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Re: [newtech-1] No Coders left in America?

From: Klaus S.
Sent on: Monday, February 25, 2013 1:44 PM
It's a two-way street and in a startup things only work if both sides can safely assume that everybody works in good faith to move things forward. The "lazy" non-tech founder who wants a hardworking coder to make them rich is as much a nightmare as the coder who already balances too many projects and takes another one just in case it might go somewhere and then doesn't deliver.

To Kim: I assume you heard somewhere that coding in India is "cheaper"? We all heard that at least once in our careers. The problem is in software development, there is no such thing as cheap. You need to define carefully what you want to develop and you need to find a trustworthy partner for your implementation. Doing the latter on price alone will invariably fail. Oh, and did I mention you will need twice the amount of cash reserves that you think your project will cost? Because the first attempt at implementation will very likely only show you where your assumptions were wrong and you'll need a second pass.

To everybody else: What exactly is wrong with looking for the best talent you can get regardless of nationality or current residence? I have worked with teams on every continent and the value they all contributed certainly varied. But it had little to do with the price per hour they charged or the location they resided in. Sometimes bidding too low does prevent people from giving good value in return. But in my experience, there are a ton of other factors that are far more likely to trip you up - between communication challenges, timeline problems and founders' inability to predict or describe what they need, you have plenty of opportunity for problems ;-)

If anybody needs recommendations for off-shore development, ask me off list - I've had plenty of good and bad experiences and will only recommend the folks who have done rock-solid reliable work.

Klaus

On Feb 25, 2013, at 1:14 PM, Andy wrote:

A leading reason why, Cynthia, is because non-technical people often expect "coders" to provide free analysis work while helping non-technical people figure out their problem and solution sets, and how technology fits in. A lot of "coders" have been burned in the past by someone not knowing how to provide technical requirements for their technical projects, helping elicit and define those requirements, solving technical problems along the way, and then getting burnt when someone runs away with their free documentation and requirements to oDesk or eLance.

Might I suggest you approach these scenarios with an upfront inquiry for paid analysis, which would help you bridge the gulf of understanding and technical gaps?

∞ Andy Badera
∞ This email is: [ ] bloggable [x] ask first [ ] private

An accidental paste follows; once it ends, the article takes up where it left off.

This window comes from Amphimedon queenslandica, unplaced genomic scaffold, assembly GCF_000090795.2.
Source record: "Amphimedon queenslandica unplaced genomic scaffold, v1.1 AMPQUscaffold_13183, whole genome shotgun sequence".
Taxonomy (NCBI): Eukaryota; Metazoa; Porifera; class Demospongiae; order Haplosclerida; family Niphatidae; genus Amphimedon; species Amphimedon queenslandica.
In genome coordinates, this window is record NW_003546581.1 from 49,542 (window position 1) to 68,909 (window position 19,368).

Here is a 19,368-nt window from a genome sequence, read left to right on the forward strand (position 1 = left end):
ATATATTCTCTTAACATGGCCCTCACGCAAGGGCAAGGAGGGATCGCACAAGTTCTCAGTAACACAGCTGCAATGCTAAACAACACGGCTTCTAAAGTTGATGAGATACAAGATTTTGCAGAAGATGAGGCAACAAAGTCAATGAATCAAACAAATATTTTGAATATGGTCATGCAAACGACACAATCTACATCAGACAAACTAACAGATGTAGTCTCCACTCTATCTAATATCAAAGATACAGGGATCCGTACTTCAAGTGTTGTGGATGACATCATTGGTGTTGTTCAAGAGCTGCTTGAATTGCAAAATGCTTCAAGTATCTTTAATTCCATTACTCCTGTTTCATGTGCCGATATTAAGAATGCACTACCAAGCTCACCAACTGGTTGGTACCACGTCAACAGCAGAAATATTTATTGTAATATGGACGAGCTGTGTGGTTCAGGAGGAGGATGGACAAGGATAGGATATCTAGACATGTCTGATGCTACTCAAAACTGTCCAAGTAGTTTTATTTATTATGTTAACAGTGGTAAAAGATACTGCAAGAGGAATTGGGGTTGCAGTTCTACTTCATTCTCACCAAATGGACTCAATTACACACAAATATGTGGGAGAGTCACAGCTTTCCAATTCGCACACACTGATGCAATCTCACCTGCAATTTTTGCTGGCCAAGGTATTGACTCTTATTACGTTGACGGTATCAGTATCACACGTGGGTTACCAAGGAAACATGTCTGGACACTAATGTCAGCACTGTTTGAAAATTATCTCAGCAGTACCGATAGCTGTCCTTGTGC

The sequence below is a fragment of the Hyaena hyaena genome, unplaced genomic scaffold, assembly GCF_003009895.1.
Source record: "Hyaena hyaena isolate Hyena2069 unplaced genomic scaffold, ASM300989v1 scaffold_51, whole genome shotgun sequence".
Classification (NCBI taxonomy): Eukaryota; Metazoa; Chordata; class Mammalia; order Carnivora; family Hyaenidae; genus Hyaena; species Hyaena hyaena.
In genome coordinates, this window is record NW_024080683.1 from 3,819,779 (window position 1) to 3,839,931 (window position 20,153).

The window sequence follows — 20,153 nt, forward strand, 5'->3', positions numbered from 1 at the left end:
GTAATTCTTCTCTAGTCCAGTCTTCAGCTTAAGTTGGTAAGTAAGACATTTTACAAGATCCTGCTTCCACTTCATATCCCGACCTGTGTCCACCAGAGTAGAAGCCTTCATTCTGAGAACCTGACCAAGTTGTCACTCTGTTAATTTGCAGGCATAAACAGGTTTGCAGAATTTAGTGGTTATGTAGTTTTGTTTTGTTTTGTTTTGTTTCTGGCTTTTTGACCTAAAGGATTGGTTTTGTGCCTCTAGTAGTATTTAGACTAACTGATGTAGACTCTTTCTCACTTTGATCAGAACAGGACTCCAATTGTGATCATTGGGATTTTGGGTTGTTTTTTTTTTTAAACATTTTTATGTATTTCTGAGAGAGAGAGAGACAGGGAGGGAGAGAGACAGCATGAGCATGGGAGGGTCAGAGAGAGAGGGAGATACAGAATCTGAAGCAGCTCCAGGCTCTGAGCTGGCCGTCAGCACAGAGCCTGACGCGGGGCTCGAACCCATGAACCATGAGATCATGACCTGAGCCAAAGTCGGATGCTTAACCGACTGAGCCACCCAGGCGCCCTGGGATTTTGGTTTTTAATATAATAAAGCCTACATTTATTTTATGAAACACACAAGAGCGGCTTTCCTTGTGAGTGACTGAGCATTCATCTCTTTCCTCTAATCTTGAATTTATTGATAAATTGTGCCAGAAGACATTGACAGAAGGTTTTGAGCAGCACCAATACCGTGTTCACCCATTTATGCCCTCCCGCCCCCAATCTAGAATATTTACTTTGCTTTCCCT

∞ Google me: http://www.google.com/search?q=andrew%20badera


On Mon, Feb 25, 2013 at 12:03 PM, Cynthia Schames <[address removed]> wrote:
I have to stick up for Kimberly here for a minute.  It is VERY difficult to get coders to talk to you in any meaningful way if you're a non-technical founder.  And I'm not saying everyone's a sexist, but I believe it's even harder if you're female and non-technical. 

There are a million reasons why, and I don't have the time or energy to unpack them all right now, but the bottom line is that it's not about access to an email list of available talent, or about unemployment rates.  It's about finding a partner who's interested in, sees the value of, and is willing to work alongside a non-technical founder.



On Mon, Feb 25, 2013 at 11:46 AM, Charles <[address removed]> wrote:
Let me see if I understand this....
We are on a distribution of over 30,000 technologists.  We have record high unemployment in the US.
And we are concluding there are no coders left in America so the only options are sending the work to India.  Is that what I just read?

Charles


From: [address removed]
Subject: Re: [newtech-1] Indian Coders
To: [address removed]
Date: Mon, 25 Feb[masked]:33:59 -0500

Hi Kimberly,
I have my own team and am following   similar kind of strategy.
If you like email me and we can talk offline. I do have a few sites completed check this one www.iseozone.com


Thanks,
Apurva

On Feb 25, 2013, at 10:44, "K. Lane" <[address removed]> wrote:

Good Morning Everyone,

I'm sure this question gets asked from time-to-time: does anyone have experience using Indian programmers/coders.  I'm bootstrapping right now, have tried the "sweat equity" route to find a coder/programmer, and it hasn't really gone well.
At this point, in order to develop a minimum viable product, I'm willing to scrape up funds from somewhere and just outsource the job overseas.

Thanks,

Kimberly

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Mr. Kimberly D. Lane
VisionQwest
315 Flatbush Avenue, Ste. #523
Brooklyn, NY 11217
Phone: (917)[masked] * Fax: (718)[masked]

"Success is the result of perfection, hard work, learning from failure, loyalty, and persistence." - Gen. Colin Powell, 65th US Secretary of State
















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